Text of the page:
St. Andrews Anglican Church on BC’s Sunshine Coast is celebrating with parishioner, Penny Lang for taking two top awards at the 2006 Canadian Folk Music Awards.

Lang is the winner of the prize for Best Solo Artist, while her new CD, “Stone+Sand+ Sea+Sky” won the award for best album – contemporary.

Sometimes called the “grande dame of folk-blues,” Lang’s career spans 50 years of the folk music scene but these are her first awards.

Penny Lang (photo courtesy of & copyright by Mary Cain)

The new album’s release is something of a second come-back for Lang, who, in the 60s and 70s, was a significant figure on the folk scene in Quebec, Ontario and the Eastern U.S. She returned to music in the late 80s and her career has been picking up pace ever since.


Recently Lang moved to Madeira Park on the BC Coast and has participated in the small (but dedicated) congregation at St. Andrews, Pender Harbour.

“I love spending time at this beautiful little white church sharing friendship and conversation,” she said.

Beginning last month, Lang has been host of a new program at the church called “Soup and Song” a social evening for the community sharing food and song in the Caleigh tradition - just one of the ways she so generously shares her talents with the community.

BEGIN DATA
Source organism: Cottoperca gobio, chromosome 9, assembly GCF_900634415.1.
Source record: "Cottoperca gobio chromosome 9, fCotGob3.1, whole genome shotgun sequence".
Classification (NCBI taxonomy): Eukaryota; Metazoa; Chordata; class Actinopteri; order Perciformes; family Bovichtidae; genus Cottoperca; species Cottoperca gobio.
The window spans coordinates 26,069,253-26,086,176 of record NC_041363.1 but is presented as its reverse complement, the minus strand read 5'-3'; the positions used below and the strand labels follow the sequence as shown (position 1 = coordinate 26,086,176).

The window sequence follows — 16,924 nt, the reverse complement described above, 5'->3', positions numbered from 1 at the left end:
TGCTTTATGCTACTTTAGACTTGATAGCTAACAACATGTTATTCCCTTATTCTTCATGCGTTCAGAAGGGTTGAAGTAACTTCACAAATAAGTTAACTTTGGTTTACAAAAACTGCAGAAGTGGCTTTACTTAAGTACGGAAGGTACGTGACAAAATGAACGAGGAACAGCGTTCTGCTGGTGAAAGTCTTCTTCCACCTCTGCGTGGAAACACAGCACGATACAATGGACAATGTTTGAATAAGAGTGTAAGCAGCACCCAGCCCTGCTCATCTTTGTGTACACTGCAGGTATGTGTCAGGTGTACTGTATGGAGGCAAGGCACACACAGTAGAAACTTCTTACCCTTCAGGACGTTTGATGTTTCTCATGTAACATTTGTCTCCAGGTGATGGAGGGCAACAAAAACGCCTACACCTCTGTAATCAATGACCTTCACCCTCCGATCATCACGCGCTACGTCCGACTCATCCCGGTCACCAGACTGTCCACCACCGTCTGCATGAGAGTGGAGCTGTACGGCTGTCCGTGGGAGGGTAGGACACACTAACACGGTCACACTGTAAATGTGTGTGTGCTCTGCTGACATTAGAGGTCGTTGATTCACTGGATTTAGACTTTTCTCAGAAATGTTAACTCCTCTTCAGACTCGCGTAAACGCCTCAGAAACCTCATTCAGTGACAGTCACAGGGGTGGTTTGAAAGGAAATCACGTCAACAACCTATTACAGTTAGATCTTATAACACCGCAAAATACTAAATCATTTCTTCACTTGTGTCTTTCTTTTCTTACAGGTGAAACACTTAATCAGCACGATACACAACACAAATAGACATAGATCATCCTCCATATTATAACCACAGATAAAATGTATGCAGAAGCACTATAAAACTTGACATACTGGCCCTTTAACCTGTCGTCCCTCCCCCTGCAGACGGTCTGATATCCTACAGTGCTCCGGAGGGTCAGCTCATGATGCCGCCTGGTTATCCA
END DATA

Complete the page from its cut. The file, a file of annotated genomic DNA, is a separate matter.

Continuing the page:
The Revs. Celia Howard and Bob Korth, priests-in-charge at the church, say they are delighted to have such talented folks at St. Andrew’s and look forward to sharing those talents with the larger community at Madeira Park.

The Canadian Folk Music Awards were established two years ago to celebrate and promote Canadian Folk Music in all its forms. For more information on Penny Lang and her music see her website at or for more information on St. Andrews go to

Lang, a small person with short-cropped grey hair, told Canadian Press that the folk genre has definitely changed and reinvented itself since she began singing. Young artists are playing songs with that have different rhythms and sounds, she said.

“You’ve got 18-year-olds playing on a stage next to old [people] like me, 64. It’s really fun. It’s a good way to communicate with each other,” she said after receiving her awards in Edmonton in December.